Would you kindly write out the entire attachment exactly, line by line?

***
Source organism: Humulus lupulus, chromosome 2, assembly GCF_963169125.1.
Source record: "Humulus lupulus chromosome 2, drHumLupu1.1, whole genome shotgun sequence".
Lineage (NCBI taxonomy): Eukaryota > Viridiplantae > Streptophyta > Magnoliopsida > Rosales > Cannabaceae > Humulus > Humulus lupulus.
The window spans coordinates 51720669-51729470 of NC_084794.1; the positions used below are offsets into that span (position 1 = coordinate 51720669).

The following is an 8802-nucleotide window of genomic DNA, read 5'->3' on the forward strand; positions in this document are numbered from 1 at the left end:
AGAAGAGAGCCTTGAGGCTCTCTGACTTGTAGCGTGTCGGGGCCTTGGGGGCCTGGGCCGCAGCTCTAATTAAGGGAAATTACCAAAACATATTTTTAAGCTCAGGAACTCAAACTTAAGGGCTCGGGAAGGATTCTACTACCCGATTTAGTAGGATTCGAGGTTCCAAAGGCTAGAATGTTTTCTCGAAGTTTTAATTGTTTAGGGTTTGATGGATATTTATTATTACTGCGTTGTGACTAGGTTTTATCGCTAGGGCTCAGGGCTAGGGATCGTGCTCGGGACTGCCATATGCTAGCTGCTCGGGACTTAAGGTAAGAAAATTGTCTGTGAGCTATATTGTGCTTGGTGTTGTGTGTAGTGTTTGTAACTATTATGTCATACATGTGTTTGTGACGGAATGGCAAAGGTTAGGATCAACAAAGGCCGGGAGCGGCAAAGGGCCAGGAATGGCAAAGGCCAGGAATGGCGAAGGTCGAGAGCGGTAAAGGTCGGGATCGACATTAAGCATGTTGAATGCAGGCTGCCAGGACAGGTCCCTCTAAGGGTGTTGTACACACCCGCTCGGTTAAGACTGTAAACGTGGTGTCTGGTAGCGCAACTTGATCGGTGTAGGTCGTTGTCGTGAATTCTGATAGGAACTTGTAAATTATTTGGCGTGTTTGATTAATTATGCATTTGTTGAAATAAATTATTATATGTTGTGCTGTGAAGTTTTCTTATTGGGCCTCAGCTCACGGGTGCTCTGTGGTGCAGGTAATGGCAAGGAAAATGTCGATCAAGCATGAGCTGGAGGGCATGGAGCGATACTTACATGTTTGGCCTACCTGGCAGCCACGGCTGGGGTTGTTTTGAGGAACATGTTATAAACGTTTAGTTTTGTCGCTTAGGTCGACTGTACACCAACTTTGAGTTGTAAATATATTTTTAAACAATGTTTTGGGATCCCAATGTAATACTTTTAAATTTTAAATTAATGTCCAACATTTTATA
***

Source organism: Humulus lupulus, chromosome 2, assembly GCF_963169125.1.
Source record: "Humulus lupulus chromosome 2, drHumLupu1.1, whole genome shotgun sequence".
Lineage (NCBI taxonomy): Eukaryota > Viridiplantae > Streptophyta > Magnoliopsida > Rosales > Cannabaceae > Humulus > Humulus lupulus.
The window spans coordinates 51720669-51729470 of NC_084794.1; the positions used below are offsets into that span (position 1 = coordinate 51720669).

The following is an 8802-nucleotide window of genomic DNA, read 5'->3' on the forward strand; positions in this document are numbered from 1 at the left end:
AGAAGAGAGCCTTGAGGCTCTCTGACTTGTAGCGTGTCGGGGCCTTGGGGGCCTGGGCCGCAGCTCTAATTAAGGGAAATTACCAAAACATATTTTTAAGCTCAGGAACTCAAACTTAAGGGCTCGGGAAGGATTCTACTACCCGATTTAGTAGGATTCGAGGTTCCAAAGGCTAGAATGTTTTCTCGAAGTTTTAATTGTTTAGGGTTTGATGGATATTTATTATTACTGCGTTGTGACTAGGTTTTATCGCTAGGGCTCAGGGCTAGGGATCGTGCTCGGGACTGCCATATGCTAGCTGCTCGGGACTTAAGGTAAGAAAATTGTCTGTGAGCTATATTGTGCTTGGTGTTGTGTGTAGTGTTTGTAACTATTATGTCATACATGTGTTTGTGACGGAATGGCAAAGGTTAGGATCAACAAAGGCCGGGAGCGGCAAAGGGCCAGGAATGGCAAAGGCCAGGAATGGCGAAGGTCGAGAGCGGTAAAGGTCGGGATCGACATTAAGCATGTTGAATGCAGGCTGCCAGGACAGGTCCCTCTAAGGGTGTTGTACACACCCGCTCGGTTAAGACTGTAAACGTGGTGTCTGGTAGCGCAACTTGATCGGTGTAGGTCGTTGTCGTGAATTCTGATAGGAACTTGTAAATTATTTGGCGTGTTTGATTAATTATGCATTTGTTGAAATAAATTATTATATGTTGTGCTGTGAAGTTTTCTTATTGGGCCTCAGCTCACGGGTGCTCTGTGGTGCAGGTAATGGCAAGGAAAATGTCGATCAAGCATGAGCTGGAGGGCATGGAGCGATACTTACATGTTTGGCCTACCTGGCAGCCACGGCTGGGGTTGTTTTGAGGAACATGTTATAAACGTTTAGTTTTGTCGCTTAGGTCGACTGTACACCAACTTTGAGTTGTAAATATATTTTTAAACAATGTTTTGGGATCCCAATGTAATACTTTTAAATTTTAAATTAATGTCCAACATTTTATA